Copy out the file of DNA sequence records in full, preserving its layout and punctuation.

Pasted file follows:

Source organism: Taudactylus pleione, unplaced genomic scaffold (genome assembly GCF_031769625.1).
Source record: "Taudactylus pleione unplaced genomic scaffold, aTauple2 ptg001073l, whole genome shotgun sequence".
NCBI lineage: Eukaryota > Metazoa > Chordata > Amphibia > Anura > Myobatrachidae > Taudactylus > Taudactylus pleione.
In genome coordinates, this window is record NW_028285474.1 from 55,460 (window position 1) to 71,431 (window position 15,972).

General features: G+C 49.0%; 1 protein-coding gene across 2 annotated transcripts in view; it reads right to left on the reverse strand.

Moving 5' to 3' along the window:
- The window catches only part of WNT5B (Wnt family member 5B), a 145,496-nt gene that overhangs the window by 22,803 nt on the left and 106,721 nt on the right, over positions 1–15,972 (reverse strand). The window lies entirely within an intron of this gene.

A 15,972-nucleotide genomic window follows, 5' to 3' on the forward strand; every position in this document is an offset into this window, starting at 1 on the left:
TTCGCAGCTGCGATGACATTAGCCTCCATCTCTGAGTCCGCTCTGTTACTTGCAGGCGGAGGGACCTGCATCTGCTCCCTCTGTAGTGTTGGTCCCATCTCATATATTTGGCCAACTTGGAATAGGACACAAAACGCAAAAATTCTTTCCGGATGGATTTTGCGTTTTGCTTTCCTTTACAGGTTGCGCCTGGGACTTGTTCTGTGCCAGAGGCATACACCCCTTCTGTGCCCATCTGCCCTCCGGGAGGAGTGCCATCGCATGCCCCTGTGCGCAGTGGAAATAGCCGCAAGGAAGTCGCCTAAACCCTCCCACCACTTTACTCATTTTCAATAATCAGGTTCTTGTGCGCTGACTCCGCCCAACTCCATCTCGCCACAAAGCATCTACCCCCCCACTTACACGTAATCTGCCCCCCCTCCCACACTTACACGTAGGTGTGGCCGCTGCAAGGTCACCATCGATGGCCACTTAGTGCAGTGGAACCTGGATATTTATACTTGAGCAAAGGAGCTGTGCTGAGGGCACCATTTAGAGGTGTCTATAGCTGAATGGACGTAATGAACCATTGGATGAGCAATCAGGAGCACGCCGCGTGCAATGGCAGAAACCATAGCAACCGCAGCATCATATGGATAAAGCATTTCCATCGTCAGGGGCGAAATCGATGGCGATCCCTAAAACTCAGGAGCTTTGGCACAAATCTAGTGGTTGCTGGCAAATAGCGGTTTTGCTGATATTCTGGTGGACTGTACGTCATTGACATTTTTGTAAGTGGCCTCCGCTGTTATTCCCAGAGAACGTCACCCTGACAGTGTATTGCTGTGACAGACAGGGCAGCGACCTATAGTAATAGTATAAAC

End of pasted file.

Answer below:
Source organism: Taudactylus pleione, unplaced genomic scaffold (genome assembly GCF_031769625.1).
Source record: "Taudactylus pleione unplaced genomic scaffold, aTauple2 ptg001073l, whole genome shotgun sequence".
NCBI lineage: Eukaryota > Metazoa > Chordata > Amphibia > Anura > Myobatrachidae > Taudactylus > Taudactylus pleione.
In genome coordinates, this window is record NW_028285474.1 from 55,460 (window position 1) to 71,431 (window position 15,972).

General features: G+C 49.0%; 1 protein-coding gene across 2 annotated transcripts in view; it reads right to left on the reverse strand.

Moving 5' to 3' along the window:
- The window catches only part of WNT5B (Wnt family member 5B), a 145,496-nt gene that overhangs the window by 22,803 nt on the left and 106,721 nt on the right, over positions 1–15,972 (reverse strand). The window lies entirely within an intron of this gene.

A 15,972-nucleotide genomic window follows, 5' to 3' on the forward strand; every position in this document is an offset into this window, starting at 1 on the left:
TTCGCAGCTGCGATGACATTAGCCTCCATCTCTGAGTCCGCTCTGTTACTTGCAGGCGGAGGGACCTGCATCTGCTCCCTCTGTAGTGTTGGTCCCATCTCATATATTTGGCCAACTTGGAATAGGACACAAAACGCAAAAATTCTTTCCGGATGGATTTTGCGTTTTGCTTTCCTTTACAGGTTGCGCCTGGGACTTGTTCTGTGCCAGAGGCATACACCCCTTCTGTGCCCATCTGCCCTCCGGGAGGAGTGCCATCGCATGCCCCTGTGCGCAGTGGAAATAGCCGCAAGGAAGTCGCCTAAACCCTCCCACCACTTTACTCATTTTCAATAATCAGGTTCTTGTGCGCTGACTCCGCCCAACTCCATCTCGCCACAAAGCATCTACCCCCCCACTTACACGTAATCTGCCCCCCCTCCCACACTTACACGTAGGTGTGGCCGCTGCAAGGTCACCATCGATGGCCACTTAGTGCAGTGGAACCTGGATATTTATACTTGAGCAAAGGAGCTGTGCTGAGGGCACCATTTAGAGGTGTCTATAGCTGAATGGACGTAATGAACCATTGGATGAGCAATCAGGAGCACGCCGCGTGCAATGGCAGAAACCATAGCAACCGCAGCATCATATGGATAAAGCATTTCCATCGTCAGGGGCGAAATCGATGGCGATCCCTAAAACTCAGGAGCTTTGGCACAAATCTAGTGGTTGCTGGCAAATAGCGGTTTTGCTGATATTCTGGTGGACTGTACGTCATTGACATTTTTGTAAGTGGCCTCCGCTGTTATTCCCAGAGAACGTCACCCTGACAGTGTATTGCTGTGACAGACAGGGCAGCGACCTATAGTAATAGTATAAAC